Your excellency Athaliah Lesiba Molokomme, Ambassador of the Republic of Botswana [Chair of the 54th Session of the Joint Advisory Group];

Your excellency Paul Bekkers, Ambassador of the Kingdom of the Netherlands [Chair of the 55th Session of the JAG]

Executive Director Pamela Coke-Hamilton of the International Trade Centre;

Secretary-General Rebeca Grynspan of the United Nations Conference on Trade and Development;

Your excellencies, ladies and gentlemen.

Good morning.

It is my privilege to be with you today at this meeting of ITC's Joint Advisory Group. I am honoured to be representing Director-General Dr Ngozi Okonjo-Iweala who sends her regrets that she cannot here. She is in Glasgow for COP26.

The UN climate change conference kicks off a busy November. Bookending the month, we have the WTO's 12th Ministerial Conference from 30 November to 3 December.

Like everyone present, I sincerely hope that these events will deliver substantive outcomes for the planet and for inclusive prosperity. Concrete deliverables that curtail climate change and promote green growth. Outcomes that support COVID-19 response and that buttress the global recovery. 

Outcomes that give the WTO renewed energy and direction. And that add further vibrancy to our cooperation with ITC. 

There is much to build on in terms of ITC-WTO collaboration.

Last week, I was in Tashkent. There I heard from government officials and the private sector about the policy advice that ITC is providing on WTO accession. Uzbekistan is one of several observer governments to which ITC is providing policy advice. 

I feel sure that I will receive similarly positive feedback about ITC's policy advisory work from other countries during my tenure as WTO Deputy Director-General responsible for development, technical cooperation and accession issues.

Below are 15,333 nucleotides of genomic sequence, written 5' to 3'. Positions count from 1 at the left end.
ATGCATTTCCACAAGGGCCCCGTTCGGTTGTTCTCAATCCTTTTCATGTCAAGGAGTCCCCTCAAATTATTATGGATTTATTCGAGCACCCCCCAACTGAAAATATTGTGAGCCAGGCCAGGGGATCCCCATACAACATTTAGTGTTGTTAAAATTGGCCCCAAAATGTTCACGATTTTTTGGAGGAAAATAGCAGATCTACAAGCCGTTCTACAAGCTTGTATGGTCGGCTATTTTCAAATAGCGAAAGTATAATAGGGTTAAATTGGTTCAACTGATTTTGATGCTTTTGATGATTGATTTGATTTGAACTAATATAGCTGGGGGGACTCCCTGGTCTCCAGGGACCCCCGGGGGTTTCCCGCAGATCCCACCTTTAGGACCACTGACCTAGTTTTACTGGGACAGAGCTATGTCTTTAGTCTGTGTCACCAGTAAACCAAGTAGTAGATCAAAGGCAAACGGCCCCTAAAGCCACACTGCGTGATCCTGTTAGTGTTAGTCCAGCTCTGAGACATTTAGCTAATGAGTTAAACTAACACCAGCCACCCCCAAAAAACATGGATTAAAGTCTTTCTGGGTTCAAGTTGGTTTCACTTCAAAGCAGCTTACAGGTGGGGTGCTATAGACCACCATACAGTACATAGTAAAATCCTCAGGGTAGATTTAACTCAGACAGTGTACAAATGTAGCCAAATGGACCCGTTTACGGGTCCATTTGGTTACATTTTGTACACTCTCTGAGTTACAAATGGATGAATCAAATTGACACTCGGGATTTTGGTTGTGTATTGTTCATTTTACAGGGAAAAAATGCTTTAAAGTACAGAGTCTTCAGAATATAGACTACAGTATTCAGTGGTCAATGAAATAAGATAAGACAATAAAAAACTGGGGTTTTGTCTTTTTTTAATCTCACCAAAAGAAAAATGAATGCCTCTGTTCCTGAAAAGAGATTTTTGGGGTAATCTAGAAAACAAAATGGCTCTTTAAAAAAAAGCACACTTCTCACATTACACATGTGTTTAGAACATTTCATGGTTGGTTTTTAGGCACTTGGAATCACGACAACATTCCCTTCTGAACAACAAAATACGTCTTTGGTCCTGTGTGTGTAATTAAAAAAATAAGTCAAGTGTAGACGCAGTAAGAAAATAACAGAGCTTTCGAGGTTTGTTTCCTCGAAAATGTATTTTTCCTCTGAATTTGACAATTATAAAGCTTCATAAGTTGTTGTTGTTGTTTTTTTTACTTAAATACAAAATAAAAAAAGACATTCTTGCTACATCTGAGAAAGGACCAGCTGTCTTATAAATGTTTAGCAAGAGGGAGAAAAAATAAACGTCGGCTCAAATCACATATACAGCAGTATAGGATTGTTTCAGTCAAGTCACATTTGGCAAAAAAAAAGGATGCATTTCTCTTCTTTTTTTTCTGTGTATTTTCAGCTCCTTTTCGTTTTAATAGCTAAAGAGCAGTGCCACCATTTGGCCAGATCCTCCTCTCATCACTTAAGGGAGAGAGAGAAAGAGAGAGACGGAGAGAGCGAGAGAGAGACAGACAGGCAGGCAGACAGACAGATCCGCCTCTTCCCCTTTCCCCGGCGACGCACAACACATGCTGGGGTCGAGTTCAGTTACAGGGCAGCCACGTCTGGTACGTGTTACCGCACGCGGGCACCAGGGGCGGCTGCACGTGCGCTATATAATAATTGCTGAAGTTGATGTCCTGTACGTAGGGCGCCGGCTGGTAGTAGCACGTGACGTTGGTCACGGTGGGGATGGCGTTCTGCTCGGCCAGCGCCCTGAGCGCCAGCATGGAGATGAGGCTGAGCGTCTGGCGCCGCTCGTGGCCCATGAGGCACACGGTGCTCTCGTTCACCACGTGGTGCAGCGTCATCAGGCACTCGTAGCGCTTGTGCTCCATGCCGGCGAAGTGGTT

Facilitating trade in times of crisis

ITC's accession policy advice is part of an impressive array of services that have been much in demand during the pandemic. [Like others] I commend ITC for breaking through the 1 million mark for the number of registered users of its trade and market intelligence tools.

With global trade contracting sharply and then rallying strongly, the private sector has needed a trusted partner to turn to get information. Supply chains were, and indeed remain, stretched in many essential products. Perhaps the most essential of these is of course COVID-19 vaccines, therapeutics and diagnostics. 

This is one area where I believe that the WTO's 12th Ministerial Conference can achieve meaningful results. Unequal access to COVID-19 vaccines is holding back economic recovery in many parts of the developing world, in particular among the lowest income countries. Recovery in an essential segment of the global services economy — that is, travel and tourism services — is critical for many least developed and small economies. 

ITC responded quickly to the pandemic in 2020 to conduct a COVID-19 Business Impact Survey. Among the first of its kind, it highlighted the scale of the challenge that the pandemic was posing — and continues to pose — for micro, small and medium-sized enterprises. 

A key element of ITC's mission is to help smaller companies from developing countries to connect to regional and global value chains, and thus convert the opportunities offered by the trading system into inclusive growth. COVID-19 makes this even harder.

One way that we have worked together to support MSMEs rise to the challenge is to bridge the information gap that they face. The Global Trade Helpdesk, the ePing alert system, rules of origin facilitator and cotton portal are all examples of where we have worked together to close information gaps at a time when relevant, timely market information was especially hard for MSMEs to access.

At the WTO, Members are considering MSME-related issues through various policy dialogues. ITC has been a regular contributor, imparting knowledge and expertise to the discussions. As many of you know, last week the informal working group on MSMEs published a Final Draft Declaration ahead of MC12.